May 4, 2017 / 4:23 AM / 2 years ago

HSBC posts surprise capital boost but rules out dividend hike, buybacks

HONG KONG/LONDON (Reuters) - HSBC Holdings Plc (HSBA.L) reported a better than expected first-quarter profit and capital position on Thursday, benefiting from an improved performance from its core operations and the return of cash from its U.S. unit.

FILE PHOTO: HSBC headquarters building is seen in Pudong financial district in Shanghai December 8, 2010. REUTERS/Carlos Barria/File Photo

The bank’s common equity tier 1 ratio — a key measure of its financial strength — was 14.3 percent at the end of the March quarter, up from 11.9 percent in the same period last year and better than the 13.7 percent expected by analysts.

HSBC’s shares rose 3 percent in London on Thursday, outperforming a 1 percent rise in the STOXX European banks index .SX7P and following an earlier 2 percent rise in Hong Kong.

HSBC is still Europe’s biggest bank despite slimming down in recent years. Along with U.S. rivals such as JPMorgan (JPM.N) and Citi (C.N), it remains one of a handful of players to offer retail and investment banking services across the globe.

HSBC Chief Financial Officer Iain Mackay ruled out a fresh share buyback in the short term as a means of using some of its excess capital, after the bank said it completed a previously announced $1 billion share buy-back in April.

“We’ve just finished one, we need to catch our breath a little bit,” Mackay told Reuters on Thursday.

Mackay also reiterated the bank’s stance that it will hold its dividend steady for now, quashing shareholders’ hopes that the lender’s robust capital levels would see it boost payouts.

HSBC is expected to receive a further capital boost as it repatriates some $8 billion currently stuck in its U.S. subsidiary, following approval by the Federal Reserve last year of its plans to begin the process.

Mackay however said the bank’s deferred prosecution agreement with the U.S. Department of Justice may complicate those plans, confirming a Reuters report last September..

Addressing another of the issues facing major banks, HSBC Chief Executive Stuart Gulliver said that the bank’s previous estimate that around 1,000 staff would move to Paris following Britain’s vote to leave the EU, was based on a ‘hard Brexit’ scenario.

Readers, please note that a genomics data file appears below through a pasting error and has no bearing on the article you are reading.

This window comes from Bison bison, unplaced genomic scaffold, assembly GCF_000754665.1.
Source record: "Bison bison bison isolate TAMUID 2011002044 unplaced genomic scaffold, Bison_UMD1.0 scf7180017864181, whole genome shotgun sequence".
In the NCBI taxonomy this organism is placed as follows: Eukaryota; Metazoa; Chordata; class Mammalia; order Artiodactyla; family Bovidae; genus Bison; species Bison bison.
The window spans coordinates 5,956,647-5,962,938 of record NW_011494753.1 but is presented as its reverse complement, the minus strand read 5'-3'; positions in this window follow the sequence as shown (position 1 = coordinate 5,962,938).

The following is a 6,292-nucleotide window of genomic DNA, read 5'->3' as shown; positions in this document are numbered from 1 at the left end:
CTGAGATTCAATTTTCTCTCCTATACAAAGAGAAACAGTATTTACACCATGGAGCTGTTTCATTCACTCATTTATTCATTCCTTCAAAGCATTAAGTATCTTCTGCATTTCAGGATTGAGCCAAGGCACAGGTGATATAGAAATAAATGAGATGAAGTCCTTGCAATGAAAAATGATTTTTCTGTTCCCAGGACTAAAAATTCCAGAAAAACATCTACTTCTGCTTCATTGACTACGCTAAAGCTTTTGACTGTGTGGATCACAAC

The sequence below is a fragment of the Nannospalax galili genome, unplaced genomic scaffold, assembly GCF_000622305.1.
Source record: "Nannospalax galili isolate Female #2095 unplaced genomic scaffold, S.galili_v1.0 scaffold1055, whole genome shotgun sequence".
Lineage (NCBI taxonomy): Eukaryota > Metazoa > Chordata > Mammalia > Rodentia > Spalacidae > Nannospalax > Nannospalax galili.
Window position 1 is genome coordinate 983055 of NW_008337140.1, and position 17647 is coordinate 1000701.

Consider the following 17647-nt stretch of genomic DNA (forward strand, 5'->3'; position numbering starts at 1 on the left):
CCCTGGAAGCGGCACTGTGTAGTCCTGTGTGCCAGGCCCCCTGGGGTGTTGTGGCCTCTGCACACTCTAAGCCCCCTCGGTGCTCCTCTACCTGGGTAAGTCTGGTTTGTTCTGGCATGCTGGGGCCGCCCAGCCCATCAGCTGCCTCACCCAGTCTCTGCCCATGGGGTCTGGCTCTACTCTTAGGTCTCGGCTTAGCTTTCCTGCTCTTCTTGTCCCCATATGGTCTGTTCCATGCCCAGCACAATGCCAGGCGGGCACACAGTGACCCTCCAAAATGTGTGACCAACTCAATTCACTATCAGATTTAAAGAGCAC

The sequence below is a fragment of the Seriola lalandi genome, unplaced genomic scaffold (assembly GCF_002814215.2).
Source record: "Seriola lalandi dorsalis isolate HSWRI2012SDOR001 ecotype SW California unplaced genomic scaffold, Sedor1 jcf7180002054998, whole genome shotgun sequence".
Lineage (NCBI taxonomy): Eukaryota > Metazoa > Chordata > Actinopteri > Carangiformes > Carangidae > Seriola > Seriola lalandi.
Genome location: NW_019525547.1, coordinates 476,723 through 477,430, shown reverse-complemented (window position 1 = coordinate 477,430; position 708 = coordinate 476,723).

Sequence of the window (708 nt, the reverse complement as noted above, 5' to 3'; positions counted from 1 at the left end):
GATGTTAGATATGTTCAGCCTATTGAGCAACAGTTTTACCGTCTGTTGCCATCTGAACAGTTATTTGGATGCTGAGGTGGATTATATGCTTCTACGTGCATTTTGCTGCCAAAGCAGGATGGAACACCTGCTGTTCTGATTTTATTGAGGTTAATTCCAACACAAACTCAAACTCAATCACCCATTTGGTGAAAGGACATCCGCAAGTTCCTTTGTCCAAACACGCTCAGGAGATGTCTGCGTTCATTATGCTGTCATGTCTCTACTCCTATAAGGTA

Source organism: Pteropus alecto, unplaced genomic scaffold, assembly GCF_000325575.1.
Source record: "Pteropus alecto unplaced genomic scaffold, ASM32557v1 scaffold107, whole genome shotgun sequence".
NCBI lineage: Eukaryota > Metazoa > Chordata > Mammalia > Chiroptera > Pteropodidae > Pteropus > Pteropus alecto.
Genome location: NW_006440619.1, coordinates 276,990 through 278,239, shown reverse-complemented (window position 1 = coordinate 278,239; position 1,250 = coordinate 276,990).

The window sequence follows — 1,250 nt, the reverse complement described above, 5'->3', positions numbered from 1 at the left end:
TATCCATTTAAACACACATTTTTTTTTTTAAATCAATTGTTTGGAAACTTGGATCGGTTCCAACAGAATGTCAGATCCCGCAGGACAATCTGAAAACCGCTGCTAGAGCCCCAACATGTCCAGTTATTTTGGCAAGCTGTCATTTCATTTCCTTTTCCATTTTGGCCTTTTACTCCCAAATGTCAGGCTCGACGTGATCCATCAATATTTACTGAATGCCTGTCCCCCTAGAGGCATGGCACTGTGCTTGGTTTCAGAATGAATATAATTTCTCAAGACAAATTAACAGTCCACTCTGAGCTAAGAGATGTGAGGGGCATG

Shareholders at the bank’s annual meeting last week overwhelmingly voted in favor of re-electing Gulliver to the lender’s board, in an affirmation of his strategy in recent years to shrink and refocus the bank.

Gulliver and outgoing Chairman Douglas Flint have sought to unwind much of the empire-building of their predecessors since their appointments in 2010 - a response to a tough environment of low interest rates and increased regulation.

Flint will be replaced by AIA Group (1299.HK) boss Mark Tucker in October, while Gulliver is due to leave next year.

HSBC said pretax profit for the first three months of the year fell to $5 billion, down from $6.1 billion a year ago but better than the $4.3 billion expected on average by analysts according to the bank’s own survey.

The profit decline was due to a change in the accounting treatment of the fair value on its debt and because its year-ago earnings included the operating results of the Brazil business that it sold in July, HSBC said.

Revenue in the quarter dropped 13 percent to $13 billion.

However, the bank’s adjusted profit before tax, excluding the exceptional items, rose 12 percent in the quarter to $5.9 billion.

In the first quarter HSBC said it had increased customer lending by 17 percent over the same period last year and assets under management by 15 percent in China’s Pearl River Delta, a key plank of the management duo’s strategy to refocus on Asia.

Reuters reported earlier this month the bank’s progress in attracting individual customers in the region has been slower than planned.

In response to a question on the matter, HSBC’s Mackay said the bank is not close to where it wants to be on that growth but is making good progress expanding loans and mortgages.

Reporting by Sumeet Chatterjee and Lawrence White; Editing by Edwina Gibbs and Keith Weir

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